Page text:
An Afternoon with WPR’s Dean Kallenbach

By Max Harding

“The best general managers are really the people who know how to listen to the people that work with them.” the general manager for WPR in western Wisconsin, Dean Kallenbach, said when he was asked what it takes to be a general manager in Radio.

Kallenbach has been the general manger for WPR’s western region since 1990 and in the meantime, had also become the senior regional manger in 2005.

Wisconsin Public Radio, js2or WPR, has been a pioneer in public broadcasting ever since its formation in 1971. It was founded on the basis of creating an accessible place for people to learn. In fact, some of the first broadcasts on WPR was pre-recorded lectures directly from the University of Wisconsin: Madison’s classrooms. Today, WPR’s goal is to “inform, entertain, engage and inspire individuals and communities”, according to their mission statement.

Kallenbach didn’t start out his career wanting to be a general manager, however. He
initially wanted to be a news director. That want was realized in 1981 when he became the news director at a TV station. He worked at that station until 1986, when he became WPR only regional news reporter in western Wisconsin. That job was only his until the promotion to general manger in 1990.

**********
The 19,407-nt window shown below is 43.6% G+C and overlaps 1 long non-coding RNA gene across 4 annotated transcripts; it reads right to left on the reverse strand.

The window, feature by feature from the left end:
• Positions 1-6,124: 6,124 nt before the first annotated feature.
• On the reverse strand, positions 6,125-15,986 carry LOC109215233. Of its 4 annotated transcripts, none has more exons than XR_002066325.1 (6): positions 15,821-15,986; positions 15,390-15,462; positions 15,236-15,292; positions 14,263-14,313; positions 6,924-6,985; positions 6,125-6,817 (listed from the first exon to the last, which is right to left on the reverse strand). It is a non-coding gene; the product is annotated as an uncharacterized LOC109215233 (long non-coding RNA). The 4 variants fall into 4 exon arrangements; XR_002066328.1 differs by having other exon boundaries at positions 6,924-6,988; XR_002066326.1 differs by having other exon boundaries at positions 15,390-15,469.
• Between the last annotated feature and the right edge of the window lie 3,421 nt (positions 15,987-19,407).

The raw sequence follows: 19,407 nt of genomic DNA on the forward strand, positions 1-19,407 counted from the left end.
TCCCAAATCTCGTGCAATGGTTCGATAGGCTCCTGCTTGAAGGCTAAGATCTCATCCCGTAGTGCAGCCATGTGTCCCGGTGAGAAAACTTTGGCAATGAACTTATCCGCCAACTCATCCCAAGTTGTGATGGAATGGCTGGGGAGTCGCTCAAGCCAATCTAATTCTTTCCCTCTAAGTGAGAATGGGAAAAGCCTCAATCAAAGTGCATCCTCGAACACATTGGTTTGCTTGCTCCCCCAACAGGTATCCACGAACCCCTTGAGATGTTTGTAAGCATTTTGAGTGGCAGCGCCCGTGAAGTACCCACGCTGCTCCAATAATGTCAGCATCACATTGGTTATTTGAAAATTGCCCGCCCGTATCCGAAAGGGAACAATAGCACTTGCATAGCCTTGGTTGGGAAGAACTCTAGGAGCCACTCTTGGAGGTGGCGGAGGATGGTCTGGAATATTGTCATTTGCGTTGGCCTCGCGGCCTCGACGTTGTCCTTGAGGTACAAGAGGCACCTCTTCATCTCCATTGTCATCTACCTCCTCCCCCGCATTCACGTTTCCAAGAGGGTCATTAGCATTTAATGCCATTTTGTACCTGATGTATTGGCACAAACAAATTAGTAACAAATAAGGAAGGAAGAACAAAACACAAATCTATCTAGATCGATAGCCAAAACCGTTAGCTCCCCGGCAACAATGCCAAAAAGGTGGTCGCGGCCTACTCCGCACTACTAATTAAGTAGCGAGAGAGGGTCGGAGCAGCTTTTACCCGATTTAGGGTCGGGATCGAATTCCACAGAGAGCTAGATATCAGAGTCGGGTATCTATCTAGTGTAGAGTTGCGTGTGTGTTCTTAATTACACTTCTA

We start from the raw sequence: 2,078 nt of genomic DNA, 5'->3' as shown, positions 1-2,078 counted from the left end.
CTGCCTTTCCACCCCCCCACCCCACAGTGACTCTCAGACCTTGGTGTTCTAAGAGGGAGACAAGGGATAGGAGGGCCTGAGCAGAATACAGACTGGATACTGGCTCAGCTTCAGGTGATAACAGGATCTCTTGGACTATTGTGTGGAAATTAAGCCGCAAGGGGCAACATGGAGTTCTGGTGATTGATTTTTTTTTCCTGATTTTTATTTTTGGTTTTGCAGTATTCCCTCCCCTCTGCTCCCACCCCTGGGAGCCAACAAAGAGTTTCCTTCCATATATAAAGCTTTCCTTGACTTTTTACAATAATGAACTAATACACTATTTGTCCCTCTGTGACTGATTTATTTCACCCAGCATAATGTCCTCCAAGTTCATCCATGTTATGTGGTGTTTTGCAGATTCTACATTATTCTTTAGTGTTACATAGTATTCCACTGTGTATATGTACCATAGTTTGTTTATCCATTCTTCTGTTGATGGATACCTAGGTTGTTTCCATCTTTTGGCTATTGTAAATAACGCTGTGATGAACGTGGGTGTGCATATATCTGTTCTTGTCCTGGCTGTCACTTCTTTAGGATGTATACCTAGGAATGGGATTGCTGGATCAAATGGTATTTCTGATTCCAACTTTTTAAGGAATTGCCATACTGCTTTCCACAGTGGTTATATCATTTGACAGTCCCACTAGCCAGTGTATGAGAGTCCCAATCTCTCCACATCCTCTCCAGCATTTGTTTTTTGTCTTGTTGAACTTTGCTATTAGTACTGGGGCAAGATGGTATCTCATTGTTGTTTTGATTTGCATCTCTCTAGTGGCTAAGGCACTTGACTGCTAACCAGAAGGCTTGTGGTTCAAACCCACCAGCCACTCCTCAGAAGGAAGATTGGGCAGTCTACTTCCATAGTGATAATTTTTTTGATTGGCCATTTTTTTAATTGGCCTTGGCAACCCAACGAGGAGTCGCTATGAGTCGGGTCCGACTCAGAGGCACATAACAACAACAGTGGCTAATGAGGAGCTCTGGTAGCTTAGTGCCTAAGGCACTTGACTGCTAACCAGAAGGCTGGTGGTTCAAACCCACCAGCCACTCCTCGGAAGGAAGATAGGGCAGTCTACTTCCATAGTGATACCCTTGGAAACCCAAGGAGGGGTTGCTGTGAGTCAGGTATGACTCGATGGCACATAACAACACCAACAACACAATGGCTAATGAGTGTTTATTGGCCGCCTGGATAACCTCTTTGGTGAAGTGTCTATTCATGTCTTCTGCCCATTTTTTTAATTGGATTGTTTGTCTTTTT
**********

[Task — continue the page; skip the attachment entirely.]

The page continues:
“The schedule can be busy sometimes,” Kallenbach said, “it comes in waves.” At first glance, Kallenbach’s day seems to be as though it consists mostly of answering emails. In reality this is only a small part of what he does on a daily basis. The most important and basic job he must do is the management of regional radio staff on top of the management of all of the regional managers in the state of Wisconsin.

Being the highest ranked person at his location, Kallenbach also has the duty of directly implementing local programming. This means that, at the end of the day, it is his call to what goes on the air. At some points, Kallenbach records promos and even goes on-air to help with shows, depending on the situation.

These are only a few duties that Dean must meet every time he comes into work, there are many more. Unfortunately, in the short amount of time that I spent shadowing him, I was only able to experience what was described.

In order for any organization to run smoothly, employees must be managed properly. Dean Kallenbach fills that position not only for employees of WUEC, but for all regional station managers in the state. In order to be effective, a manager must be diplomatic and respected by his staff, Kallenbach has an approachable aura about him that makes this possible.

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